Consumer Panel says Consumer Rights Bill won’t work for consumers
28 January 2014
The Financial Services Consumer Panel has called for amendments to be made to the Consumer Rights Bill in the following three areas:
Exemption from the ‘fairness’ test - the exemption should apply only to a transparent price, agreed by the consumer at the point of entering the contract, and not to variable future fees or charges which are unknown at the time the contract is signed;
The definition of ‘average’ consumer - the phrase ‘taking into account social, cultural and linguistic factors’ should be added to the definition in the Bill, to account for groups of consumers with different characteristics. This would also bring the definition in line with European Courts of Justice jurisprudence; and
The right to cancel for mortgage prisoners - the right to cancel may not protect consumers who cannot secure an alternative mortgage product. This set of circumstances should be added to the indicative list of unfair contract terms.
The Bill, which is due to have its second reading today, aims to update consumer law and clarify and simplify rights on goods and services for consumers and businesses.
While the Panel welcomes the Bill and the numerous positive benefits it will undoubtedly bring, it believes these amendments will make the legislation even more effective.
Sue Lewis, Consumer Panel Chair, commented:
“The Panel fully supports the introduction of the Consumer Rights Bill but we think it needs improvements to work better for financial services consumers, who are at particular risk of detriment. We would like to see the issues we have identified addressed as the Bill passes through Parliament."
Given this is the most radical overhaul of consumer law for more than three decades, it is important we get it right.”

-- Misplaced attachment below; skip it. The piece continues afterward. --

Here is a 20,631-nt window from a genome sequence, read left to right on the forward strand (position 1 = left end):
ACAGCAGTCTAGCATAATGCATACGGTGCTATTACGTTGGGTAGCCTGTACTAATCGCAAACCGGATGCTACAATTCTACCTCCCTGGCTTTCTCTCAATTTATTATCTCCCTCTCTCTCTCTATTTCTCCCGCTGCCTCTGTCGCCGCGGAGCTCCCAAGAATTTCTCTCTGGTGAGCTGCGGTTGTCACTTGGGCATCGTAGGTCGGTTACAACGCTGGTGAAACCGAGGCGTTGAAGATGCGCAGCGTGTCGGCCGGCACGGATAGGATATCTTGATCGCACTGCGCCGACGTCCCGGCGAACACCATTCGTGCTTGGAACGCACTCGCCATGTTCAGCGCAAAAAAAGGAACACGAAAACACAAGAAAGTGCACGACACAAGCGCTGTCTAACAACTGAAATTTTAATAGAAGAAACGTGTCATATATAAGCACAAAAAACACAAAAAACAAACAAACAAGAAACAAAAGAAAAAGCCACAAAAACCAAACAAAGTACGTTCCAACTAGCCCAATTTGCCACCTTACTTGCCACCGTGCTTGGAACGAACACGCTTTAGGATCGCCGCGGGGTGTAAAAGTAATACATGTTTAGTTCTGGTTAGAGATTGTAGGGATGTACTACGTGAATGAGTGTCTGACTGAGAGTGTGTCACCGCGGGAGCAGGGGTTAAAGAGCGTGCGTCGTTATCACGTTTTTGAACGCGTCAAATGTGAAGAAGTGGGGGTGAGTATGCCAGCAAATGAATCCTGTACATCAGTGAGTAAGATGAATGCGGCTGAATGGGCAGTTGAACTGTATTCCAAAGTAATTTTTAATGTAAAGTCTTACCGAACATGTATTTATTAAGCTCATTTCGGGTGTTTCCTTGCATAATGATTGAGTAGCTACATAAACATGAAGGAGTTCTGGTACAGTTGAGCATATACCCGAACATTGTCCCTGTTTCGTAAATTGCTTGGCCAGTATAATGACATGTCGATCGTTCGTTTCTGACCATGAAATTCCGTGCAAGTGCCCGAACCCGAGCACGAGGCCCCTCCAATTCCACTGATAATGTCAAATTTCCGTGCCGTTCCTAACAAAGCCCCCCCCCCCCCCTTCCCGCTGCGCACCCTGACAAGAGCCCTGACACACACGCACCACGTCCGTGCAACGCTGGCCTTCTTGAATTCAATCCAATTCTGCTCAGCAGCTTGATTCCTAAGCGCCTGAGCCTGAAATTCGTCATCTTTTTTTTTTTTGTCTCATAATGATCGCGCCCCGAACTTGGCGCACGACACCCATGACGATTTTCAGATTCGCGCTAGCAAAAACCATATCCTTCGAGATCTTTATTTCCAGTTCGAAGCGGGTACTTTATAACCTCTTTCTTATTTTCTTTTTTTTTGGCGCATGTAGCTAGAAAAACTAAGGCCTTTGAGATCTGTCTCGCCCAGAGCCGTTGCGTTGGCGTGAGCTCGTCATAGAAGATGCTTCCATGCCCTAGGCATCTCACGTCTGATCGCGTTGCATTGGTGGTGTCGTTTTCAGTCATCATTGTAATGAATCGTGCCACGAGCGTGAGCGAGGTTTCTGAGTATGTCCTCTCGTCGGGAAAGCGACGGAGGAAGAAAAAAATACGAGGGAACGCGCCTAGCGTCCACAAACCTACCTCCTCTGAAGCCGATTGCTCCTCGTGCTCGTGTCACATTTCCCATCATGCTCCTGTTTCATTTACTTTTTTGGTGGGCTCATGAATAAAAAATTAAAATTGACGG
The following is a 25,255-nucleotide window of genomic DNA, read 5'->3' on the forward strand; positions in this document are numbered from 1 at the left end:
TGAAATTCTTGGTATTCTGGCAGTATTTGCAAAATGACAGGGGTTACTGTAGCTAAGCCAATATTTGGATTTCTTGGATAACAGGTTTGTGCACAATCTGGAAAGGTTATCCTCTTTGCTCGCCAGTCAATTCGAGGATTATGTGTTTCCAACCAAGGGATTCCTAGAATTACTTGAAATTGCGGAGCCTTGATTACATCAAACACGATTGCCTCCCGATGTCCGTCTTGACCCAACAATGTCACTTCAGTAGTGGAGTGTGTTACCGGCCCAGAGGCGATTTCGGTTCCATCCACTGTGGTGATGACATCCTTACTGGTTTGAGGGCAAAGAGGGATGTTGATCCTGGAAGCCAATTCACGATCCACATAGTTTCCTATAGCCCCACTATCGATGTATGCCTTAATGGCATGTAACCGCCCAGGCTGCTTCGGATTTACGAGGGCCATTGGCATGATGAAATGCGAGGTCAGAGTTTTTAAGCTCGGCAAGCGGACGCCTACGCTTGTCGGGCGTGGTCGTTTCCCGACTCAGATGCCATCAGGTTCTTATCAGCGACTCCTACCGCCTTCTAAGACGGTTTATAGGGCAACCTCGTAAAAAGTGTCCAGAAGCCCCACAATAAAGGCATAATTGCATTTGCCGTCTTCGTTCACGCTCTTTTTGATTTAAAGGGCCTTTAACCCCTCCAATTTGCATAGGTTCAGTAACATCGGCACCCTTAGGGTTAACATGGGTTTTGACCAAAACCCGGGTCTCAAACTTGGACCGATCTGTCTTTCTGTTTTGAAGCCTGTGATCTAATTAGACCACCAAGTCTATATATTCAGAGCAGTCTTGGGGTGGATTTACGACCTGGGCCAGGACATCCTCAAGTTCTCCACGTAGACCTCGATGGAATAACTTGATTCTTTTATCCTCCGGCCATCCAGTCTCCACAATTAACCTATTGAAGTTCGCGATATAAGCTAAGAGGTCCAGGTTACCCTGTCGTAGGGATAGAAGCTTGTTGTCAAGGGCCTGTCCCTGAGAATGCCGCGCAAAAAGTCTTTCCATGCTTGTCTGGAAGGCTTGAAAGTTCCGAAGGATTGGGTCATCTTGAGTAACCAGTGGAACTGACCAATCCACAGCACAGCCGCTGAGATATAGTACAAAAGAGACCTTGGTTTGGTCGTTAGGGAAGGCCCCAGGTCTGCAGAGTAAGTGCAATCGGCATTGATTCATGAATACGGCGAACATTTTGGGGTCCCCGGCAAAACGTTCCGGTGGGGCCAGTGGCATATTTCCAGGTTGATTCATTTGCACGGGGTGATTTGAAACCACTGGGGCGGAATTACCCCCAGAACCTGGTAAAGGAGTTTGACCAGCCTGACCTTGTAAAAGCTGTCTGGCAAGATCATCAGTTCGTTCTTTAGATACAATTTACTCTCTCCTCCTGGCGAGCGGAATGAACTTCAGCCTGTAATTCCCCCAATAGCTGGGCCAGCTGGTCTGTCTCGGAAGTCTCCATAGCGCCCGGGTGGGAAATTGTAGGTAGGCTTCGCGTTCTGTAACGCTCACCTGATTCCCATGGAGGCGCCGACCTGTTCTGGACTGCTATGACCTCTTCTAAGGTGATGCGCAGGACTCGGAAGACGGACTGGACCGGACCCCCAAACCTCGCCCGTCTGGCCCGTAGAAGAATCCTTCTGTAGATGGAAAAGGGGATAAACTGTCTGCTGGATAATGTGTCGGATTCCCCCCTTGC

Notes to editors
The Panel’s concerns in full are as follows.
The Fairness assessment exclusion
The Consumer Panel is concerned that Clause 67 may render consumer protection from unfair terms in contracts meaningless, as firms would only have to make terms 'prominent and transparent' to secure exemption from the 'fairness test'. The Panel believes the exemption should be limited to the price of the contract, but only where the consumer has expressly agreed to pay a crystallised sum of money when entering into the contract. Terms in relation to future fees, hidden charges and costs, which have not yet become due to be paid - and as such cannot be fairly quantified and agreed to by a consumer at the point of entering into the contract - should be capable of being assessed for fairness in terms of Part 2 of the Consumer Rights Bill.
Definition of 'average' consumer
Clause 67(5) of the Bill provides that the 'prominent and transparent' test is determined by reference to 'the average consumer'. This is defined as a consumer 'who is reasonably well informed, observant and circumspect'. The Panel would wish to the add the words ', taking into account social, cultural and Justice jurisprudence, and linguistic factors' to this definition to align it with European Court of to ensure that the test has sufficient flexibility to include different groups of consumers with differing characteristics. Otherwise, the bar could be set too high with a one-sized fits all test, leaving room for leaving argument in relation to EU law.
The right to cancel
The Panel supports the Business, Innovation and Skills Select Committee point that a right to cancel is often insufficient to protect consumers who are 'mortgage prisoners' and unable to secure an alternative mortgage product. We support the Committee's recommendation at paragraphs 186-194 to add this very real scenario for UK consumers to the indicative list of contractual terms which may be regarded as unfair.
The Consumer Panel is a statutory body under the Financial Services Act 2012. It was initially established by the Financial Services Authority in December 1998. The Panel advises the FCA on the interests and concerns of consumers.
The Panel’s membership is drawn from a broad range of backgrounds with expertise including market research, law, financial services industry, financial inclusion, European Regulation, financial regulation, consumer advice, campaigning, communications, compliance and later-life issues.
The emphasis of the Panel's work is on activities that are regulated by the FCA, although it may also look at the impact on consumers of activities outside but related to the FCA's remit.